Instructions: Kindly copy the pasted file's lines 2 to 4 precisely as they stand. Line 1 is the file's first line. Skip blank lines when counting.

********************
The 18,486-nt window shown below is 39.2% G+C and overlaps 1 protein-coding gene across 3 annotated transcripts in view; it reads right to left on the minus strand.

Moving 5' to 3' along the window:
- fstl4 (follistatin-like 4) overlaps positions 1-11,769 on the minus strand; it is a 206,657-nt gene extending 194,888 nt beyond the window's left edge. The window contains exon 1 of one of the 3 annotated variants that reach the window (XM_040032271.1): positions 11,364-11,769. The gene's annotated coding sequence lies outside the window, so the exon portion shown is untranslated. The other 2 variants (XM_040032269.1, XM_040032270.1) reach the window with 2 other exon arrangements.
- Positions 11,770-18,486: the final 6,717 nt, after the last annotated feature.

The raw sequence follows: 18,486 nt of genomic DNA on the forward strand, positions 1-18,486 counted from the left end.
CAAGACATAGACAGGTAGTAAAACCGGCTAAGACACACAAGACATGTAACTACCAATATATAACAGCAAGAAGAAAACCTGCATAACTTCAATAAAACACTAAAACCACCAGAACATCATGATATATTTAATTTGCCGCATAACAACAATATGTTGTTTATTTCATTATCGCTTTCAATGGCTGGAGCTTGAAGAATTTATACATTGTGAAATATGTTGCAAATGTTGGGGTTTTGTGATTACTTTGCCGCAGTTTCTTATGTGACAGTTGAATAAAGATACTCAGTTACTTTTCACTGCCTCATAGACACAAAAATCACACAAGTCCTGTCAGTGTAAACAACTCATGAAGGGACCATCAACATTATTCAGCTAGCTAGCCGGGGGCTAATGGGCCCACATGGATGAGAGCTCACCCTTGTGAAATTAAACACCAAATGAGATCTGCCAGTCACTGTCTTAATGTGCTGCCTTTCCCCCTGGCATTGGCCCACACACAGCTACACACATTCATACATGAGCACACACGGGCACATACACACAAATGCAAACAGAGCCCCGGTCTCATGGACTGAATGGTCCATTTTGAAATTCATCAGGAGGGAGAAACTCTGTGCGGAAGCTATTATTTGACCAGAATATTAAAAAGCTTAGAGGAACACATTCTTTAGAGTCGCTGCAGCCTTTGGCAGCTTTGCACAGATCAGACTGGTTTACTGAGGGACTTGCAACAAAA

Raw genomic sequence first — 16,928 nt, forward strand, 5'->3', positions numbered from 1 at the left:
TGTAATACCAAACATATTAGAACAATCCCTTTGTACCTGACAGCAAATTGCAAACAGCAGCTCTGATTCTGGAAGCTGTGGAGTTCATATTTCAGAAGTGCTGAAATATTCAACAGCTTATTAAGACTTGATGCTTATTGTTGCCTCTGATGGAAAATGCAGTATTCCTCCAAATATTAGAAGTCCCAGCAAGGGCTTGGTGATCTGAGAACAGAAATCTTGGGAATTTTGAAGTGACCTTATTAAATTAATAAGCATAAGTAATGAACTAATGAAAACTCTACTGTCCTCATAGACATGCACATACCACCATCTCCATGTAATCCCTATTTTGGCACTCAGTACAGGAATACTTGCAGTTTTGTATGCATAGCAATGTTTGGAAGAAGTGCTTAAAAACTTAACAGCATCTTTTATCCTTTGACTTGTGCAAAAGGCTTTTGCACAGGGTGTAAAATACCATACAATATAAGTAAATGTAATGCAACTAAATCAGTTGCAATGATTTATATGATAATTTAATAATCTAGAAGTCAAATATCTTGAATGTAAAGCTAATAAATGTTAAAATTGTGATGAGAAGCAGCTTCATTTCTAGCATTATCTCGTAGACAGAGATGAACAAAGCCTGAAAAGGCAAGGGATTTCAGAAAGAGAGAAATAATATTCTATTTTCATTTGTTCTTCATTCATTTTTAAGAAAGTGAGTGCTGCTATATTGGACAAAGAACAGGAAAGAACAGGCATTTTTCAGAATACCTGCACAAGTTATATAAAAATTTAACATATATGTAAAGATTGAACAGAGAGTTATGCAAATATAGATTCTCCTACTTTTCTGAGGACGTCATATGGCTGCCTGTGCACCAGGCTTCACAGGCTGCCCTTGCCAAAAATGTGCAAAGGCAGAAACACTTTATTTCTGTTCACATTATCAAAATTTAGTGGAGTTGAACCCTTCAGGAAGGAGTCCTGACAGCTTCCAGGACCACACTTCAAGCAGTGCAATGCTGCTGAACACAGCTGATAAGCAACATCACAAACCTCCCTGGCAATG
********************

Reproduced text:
Moving 5' to 3' along the window:
- fstl4 (follistatin-like 4) overlaps positions 1-11,769 on the minus strand; it is a 206,657-nt gene extending 194,888 nt beyond the window's left edge. The window contains exon 1 of one of the 3 annotated variants that reach the window (XM_040032271.1): positions 11,364-11,769. The gene's annotated coding sequence lies outside the window, so the exon portion shown is untranslated. The other 2 variants (XM_040032269.1, XM_040032270.1) reach the window with 2 other exon arrangements.
- Positions 11,770-18,486: the final 6,717 nt, after the last annotated feature.